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Latest posts by Dovefromabove

Fruit trees

Posted: 05/10/2014 at 12:50

Fish, Blood and Bone is an organic slow-acting fertiliser.  I usually apply it to fruit trees in the very early spring (February), but I know some people who are happy to apply it at any time in the winter after the leaves have fallen.

It will aid healthy sturdy growth rather than the soft lush growth that often results from the use of a high nitrogen fertiliser, so it's just what your quince needs.


Posted: 05/10/2014 at 11:53

Happy to be corrected Dave - however when with Soc. Services were were told to contact the police in the first instance - if they needed support from RSPCA (to remove animals etc) they would seek it, but we were very clearly told that they had no investigatory powers. 

On reflection, the cases we would have been reporting would have usually been regarding animals within someone's home, so that may been the reason for the difference in approach.


Any idea what this is?

Posted: 05/10/2014 at 11:46

It won't let me zoom in on it - does it have bulbs, corms or rhizomes?


Posted: 05/10/2014 at 10:43

The RSPCA has no more legal power than you or I have.  Any prosecutions it conducts have to be done as Private Prosecutions and these take time.  If an animal is being cruelly treated they will have to report this to the police, so to save time, cut out the middle man and go to the police yourself.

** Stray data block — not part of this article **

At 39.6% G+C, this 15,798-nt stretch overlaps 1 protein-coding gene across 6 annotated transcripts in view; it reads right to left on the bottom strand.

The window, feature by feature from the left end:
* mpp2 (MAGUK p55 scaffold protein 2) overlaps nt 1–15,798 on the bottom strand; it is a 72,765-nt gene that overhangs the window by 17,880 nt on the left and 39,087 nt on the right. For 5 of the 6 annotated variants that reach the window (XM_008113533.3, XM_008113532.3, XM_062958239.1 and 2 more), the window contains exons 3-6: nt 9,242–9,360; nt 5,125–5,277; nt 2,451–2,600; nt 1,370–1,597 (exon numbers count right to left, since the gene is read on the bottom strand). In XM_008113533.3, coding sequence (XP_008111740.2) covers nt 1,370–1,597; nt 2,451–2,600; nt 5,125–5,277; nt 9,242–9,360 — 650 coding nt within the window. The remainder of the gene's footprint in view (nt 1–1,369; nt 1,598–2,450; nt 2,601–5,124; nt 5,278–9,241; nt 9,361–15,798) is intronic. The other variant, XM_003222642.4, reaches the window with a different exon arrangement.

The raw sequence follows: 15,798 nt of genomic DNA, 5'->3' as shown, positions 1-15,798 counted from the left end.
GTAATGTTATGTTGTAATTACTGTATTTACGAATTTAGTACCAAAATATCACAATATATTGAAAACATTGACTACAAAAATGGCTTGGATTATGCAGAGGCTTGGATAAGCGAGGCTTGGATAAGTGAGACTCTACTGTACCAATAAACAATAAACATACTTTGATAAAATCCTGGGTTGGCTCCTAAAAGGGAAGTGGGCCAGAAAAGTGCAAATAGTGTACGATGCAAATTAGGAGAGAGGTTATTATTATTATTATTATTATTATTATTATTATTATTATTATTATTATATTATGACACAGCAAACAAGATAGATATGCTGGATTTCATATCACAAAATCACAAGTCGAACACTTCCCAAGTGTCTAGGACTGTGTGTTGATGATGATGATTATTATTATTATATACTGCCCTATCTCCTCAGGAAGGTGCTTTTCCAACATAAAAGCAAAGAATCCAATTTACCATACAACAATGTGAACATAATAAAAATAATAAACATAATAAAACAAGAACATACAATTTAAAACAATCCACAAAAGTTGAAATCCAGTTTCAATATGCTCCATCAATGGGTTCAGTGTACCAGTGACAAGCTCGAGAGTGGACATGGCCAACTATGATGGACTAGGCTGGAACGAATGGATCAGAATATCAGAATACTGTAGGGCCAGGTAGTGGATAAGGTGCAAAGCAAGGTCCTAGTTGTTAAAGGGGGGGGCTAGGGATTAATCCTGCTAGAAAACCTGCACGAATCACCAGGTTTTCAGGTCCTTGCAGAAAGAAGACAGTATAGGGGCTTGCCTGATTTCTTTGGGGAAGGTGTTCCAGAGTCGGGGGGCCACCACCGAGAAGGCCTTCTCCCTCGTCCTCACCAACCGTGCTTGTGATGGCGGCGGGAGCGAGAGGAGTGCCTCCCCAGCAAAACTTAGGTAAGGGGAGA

But in the first instance I would speak to the people in charge of the allotments - they will have rules and procedures about such things.  The probability of neglect (even if unintended) is one of the reasons many allotments do not allow livestock.

Allotment advice

Posted: 05/10/2014 at 09:43

I don't like covering soil with plastic/carpets or whatever - I think it makes it airless and stagnant and discourages bio-diversity needed for good fertility and soil structure.

 I'd rough dig it now, removing all weed roots etc, and then leave it rough for the winter frosts to break down the clods.

In the meantime get some farmyard manure and stack and cover it in a corner of the plot, and then in February, or as soon afterwards that it's possible to walk on the soil without it all sticking to your boots, then spread the manure and turn it in.  When it's time for spring sowing and planting that should have produced a good friable tilth that you can rake down into a seedbed.

Don't forget to leave an area without manure for growing your root crops (carrots, parsnips etc) as they will fork if grown on freshly manured land.

Good luck with your allotment adventure. Let us know how you get on

Sooty mould

Posted: 05/10/2014 at 09:37

The sooty mould is caused by mould forming on a sugary secretion from aphid.  You can wipe this off with tepid water (using cotton wool, kitchen roll etc).

You'll need to tackle the aphids or it will come back.   I just wipe them off with my finger and thumb - but you need to keep on top of the little critters!

Small retaining wall - ideas welcome

Posted: 05/10/2014 at 09:29

We have used sleepers (a double layer on their sides) to retain a garden bank.  They are laid in a staggered fashion so that joints don't coincide - and they are drilled through with steel reinforcing rods inserted and going into the soil beneath for a couple of feet or so.  They are rock solid.

Low nitrogen lawn fertilizer

Posted: 05/10/2014 at 09:16

Scotts Lawn Builder Autumn Lawn Feed has a good reputation

ID caterpillar please

Posted: 05/10/2014 at 07:59

I agree - sawfly larvae - they're having a go at my Rosa Bonica too

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